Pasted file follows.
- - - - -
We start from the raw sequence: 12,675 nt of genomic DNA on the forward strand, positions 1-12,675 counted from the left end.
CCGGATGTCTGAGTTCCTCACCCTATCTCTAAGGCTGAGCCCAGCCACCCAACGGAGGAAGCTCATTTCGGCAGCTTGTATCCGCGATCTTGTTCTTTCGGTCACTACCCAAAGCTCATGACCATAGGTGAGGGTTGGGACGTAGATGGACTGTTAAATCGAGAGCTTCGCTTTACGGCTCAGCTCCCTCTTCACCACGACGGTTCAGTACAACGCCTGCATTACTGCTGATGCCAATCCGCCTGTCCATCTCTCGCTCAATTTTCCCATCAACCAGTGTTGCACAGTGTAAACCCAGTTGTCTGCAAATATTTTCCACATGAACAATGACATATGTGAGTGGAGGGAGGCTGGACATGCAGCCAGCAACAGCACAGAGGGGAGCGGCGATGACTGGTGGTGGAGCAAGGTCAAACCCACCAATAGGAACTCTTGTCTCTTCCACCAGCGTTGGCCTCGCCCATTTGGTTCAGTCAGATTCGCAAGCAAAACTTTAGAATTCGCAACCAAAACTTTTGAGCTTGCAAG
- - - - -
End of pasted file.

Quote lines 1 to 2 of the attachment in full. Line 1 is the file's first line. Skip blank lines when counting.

We start from the raw sequence: 12,675 nt of genomic DNA on the forward strand, positions 1-12,675 counted from the left end.
CCGGATGTCTGAGTTCCTCACCCTATCTCTAAGGCTGAGCCCAGCCACCCAACGGAGGAAGCTCATTTCGGCAGCTTGTATCCGCGATCTTGTTCTTTCGGTCACTACCCAAAGCTCATGACCATAGGTGAGGGTTGGGACGTAGATGGACTGTTAAATCGAGAGCTTCGCTTTACGGCTCAGCTCCCTCTTCACCACGACGGTTCAGTACAACGCCTGCATTACTGCTGATGCCAATCCGCCTGTCCATCTCTCGCTCAATTTTCCCATCAACCAGTGTTGCACAGTGTAAACCCAGTTGTCTGCAAATATTTTCCACATGAACAATGACATATGTGAGTGGAGGGAGGCTGGACATGCAGCCAGCAACAGCACAGAGGGGAGCGGCGATGACTGGTGGTGGAGCAAGGTCAAACCCACCAATAGGAACTCTTGTCTCTTCCACCAGCGTTGGCCTCGCCCATTTGGTTCAGTCAGATTCGCAAGCAAAACTTTAGAATTCGCAACCAAAACTTTTGAGCTTGCAAG